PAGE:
Forest Service: Superior wildfire that started with prescribed burn largely contained

A wildfire in northern Minnesota that began when a prescribed burn went out of control this week was almost completely contained by Saturday afternoon, according to Superior National Forest rangers.

Fire crews have nearly secured all edges of the 209-acre wildfire, according to a statement from the U.S. Forest Service's Tofte Ranger District. They spent much of Saturday mopping up hot spots, dousing smoldering stumps and working to cool the area and strengthen control lines.

The fire began Wednesday afternoon after it grew from a prescribed burn area north of Hwy. 1 to just over 200 acres near the Little Isabella River Campground in Lake County, about midway between Ely and Silver Bay.

The Forest Service has been conducting several controlled burns in the area to try to eliminate some of the dead wood and fuel loads that have been building up over the last several dry years, and made worse by an unprecedented spruce budworm outbreak that has killed off millions of balsam firs.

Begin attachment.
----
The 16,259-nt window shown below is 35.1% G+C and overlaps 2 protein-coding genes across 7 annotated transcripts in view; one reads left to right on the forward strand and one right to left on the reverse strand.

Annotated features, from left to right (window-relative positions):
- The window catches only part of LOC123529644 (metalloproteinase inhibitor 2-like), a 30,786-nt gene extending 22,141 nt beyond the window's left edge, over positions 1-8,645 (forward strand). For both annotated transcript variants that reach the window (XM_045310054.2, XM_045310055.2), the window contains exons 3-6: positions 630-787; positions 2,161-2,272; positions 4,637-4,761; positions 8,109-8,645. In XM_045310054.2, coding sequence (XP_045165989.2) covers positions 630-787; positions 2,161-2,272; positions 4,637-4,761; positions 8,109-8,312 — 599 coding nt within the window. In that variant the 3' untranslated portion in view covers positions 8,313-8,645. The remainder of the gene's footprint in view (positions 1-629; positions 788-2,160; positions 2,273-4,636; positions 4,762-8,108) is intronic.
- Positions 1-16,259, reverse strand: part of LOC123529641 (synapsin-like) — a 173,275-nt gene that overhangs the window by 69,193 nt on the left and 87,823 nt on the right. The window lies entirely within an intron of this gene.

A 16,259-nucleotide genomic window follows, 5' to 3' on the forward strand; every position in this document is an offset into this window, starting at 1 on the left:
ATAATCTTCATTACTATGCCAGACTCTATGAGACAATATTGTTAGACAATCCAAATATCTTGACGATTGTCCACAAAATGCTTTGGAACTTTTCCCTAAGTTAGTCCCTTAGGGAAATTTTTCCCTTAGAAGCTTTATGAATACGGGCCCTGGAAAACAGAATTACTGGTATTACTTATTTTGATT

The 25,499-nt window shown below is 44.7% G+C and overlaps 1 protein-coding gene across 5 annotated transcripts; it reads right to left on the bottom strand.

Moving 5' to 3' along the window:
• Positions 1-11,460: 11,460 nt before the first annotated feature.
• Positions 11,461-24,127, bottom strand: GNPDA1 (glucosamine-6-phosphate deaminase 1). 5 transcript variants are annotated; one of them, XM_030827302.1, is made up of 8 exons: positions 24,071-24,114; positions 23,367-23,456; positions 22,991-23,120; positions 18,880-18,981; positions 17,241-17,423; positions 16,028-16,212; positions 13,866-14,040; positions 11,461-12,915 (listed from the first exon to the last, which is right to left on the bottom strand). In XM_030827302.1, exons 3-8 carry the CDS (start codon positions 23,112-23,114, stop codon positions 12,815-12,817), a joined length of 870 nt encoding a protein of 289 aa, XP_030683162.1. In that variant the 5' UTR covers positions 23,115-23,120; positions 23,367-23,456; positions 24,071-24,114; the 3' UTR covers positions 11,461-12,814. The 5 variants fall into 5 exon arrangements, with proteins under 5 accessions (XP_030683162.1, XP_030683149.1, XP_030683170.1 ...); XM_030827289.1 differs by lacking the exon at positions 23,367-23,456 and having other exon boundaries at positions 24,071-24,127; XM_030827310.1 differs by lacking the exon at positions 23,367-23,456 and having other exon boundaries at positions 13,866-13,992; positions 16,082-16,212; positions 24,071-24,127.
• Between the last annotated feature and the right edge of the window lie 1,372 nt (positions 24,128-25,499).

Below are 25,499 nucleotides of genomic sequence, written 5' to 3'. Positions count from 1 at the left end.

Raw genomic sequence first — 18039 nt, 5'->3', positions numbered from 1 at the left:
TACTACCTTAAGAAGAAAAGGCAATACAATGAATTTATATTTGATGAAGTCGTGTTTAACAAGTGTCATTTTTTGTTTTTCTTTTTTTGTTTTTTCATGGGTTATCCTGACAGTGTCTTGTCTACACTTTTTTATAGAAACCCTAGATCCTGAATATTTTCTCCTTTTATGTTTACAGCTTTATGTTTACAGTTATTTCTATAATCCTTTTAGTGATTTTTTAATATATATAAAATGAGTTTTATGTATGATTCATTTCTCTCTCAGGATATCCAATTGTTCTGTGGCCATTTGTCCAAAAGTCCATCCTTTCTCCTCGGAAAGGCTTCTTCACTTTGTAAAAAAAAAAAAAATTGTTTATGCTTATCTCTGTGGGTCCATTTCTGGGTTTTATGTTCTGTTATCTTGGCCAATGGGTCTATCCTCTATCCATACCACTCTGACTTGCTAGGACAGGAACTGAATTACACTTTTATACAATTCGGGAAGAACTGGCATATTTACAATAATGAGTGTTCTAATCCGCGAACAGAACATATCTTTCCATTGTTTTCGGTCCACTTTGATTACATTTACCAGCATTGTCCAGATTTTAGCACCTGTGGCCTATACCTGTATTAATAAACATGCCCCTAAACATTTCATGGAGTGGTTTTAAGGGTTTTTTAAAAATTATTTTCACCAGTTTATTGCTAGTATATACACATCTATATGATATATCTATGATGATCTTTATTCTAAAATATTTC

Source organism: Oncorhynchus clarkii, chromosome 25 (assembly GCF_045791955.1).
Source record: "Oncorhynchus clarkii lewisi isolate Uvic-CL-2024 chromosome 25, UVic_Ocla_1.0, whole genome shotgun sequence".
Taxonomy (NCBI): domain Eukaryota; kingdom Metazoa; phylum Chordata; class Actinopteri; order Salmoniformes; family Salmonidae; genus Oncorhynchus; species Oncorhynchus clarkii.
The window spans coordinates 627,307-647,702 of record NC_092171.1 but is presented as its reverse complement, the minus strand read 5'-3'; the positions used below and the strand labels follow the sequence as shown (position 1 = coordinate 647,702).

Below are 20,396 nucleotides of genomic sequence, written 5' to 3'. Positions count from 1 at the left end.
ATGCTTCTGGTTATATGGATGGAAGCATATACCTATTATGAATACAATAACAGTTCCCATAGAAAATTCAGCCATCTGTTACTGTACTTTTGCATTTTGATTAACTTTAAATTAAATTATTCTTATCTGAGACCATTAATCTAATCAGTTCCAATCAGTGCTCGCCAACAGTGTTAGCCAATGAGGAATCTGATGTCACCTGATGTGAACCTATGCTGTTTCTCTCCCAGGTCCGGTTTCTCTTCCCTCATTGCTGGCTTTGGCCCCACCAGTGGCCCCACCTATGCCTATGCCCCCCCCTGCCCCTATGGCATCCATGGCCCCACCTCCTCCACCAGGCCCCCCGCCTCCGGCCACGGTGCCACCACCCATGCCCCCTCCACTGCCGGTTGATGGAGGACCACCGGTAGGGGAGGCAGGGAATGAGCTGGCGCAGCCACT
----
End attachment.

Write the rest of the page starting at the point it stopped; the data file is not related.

Crews burned 159 acres on Wednesday in the Slim Lake South Unit northwest of Ely, and recently finished a 390-acre burn near the Gunflint Trail.

The Superior wildfire posed no threat to private property, according to the Forest Service.

Crews dumped water on it from aircraft on Wednesday, and light rain and cloud cover on Thursday and Friday helped keep the flames subdued. It showed little signs of activity on Saturday, aside from occasional creeping and smoldering, according to the Forest Service.

"The fire is not actively pushing in any direction," rangers wrote in a statement. "Fire activity is expected to remain minimal."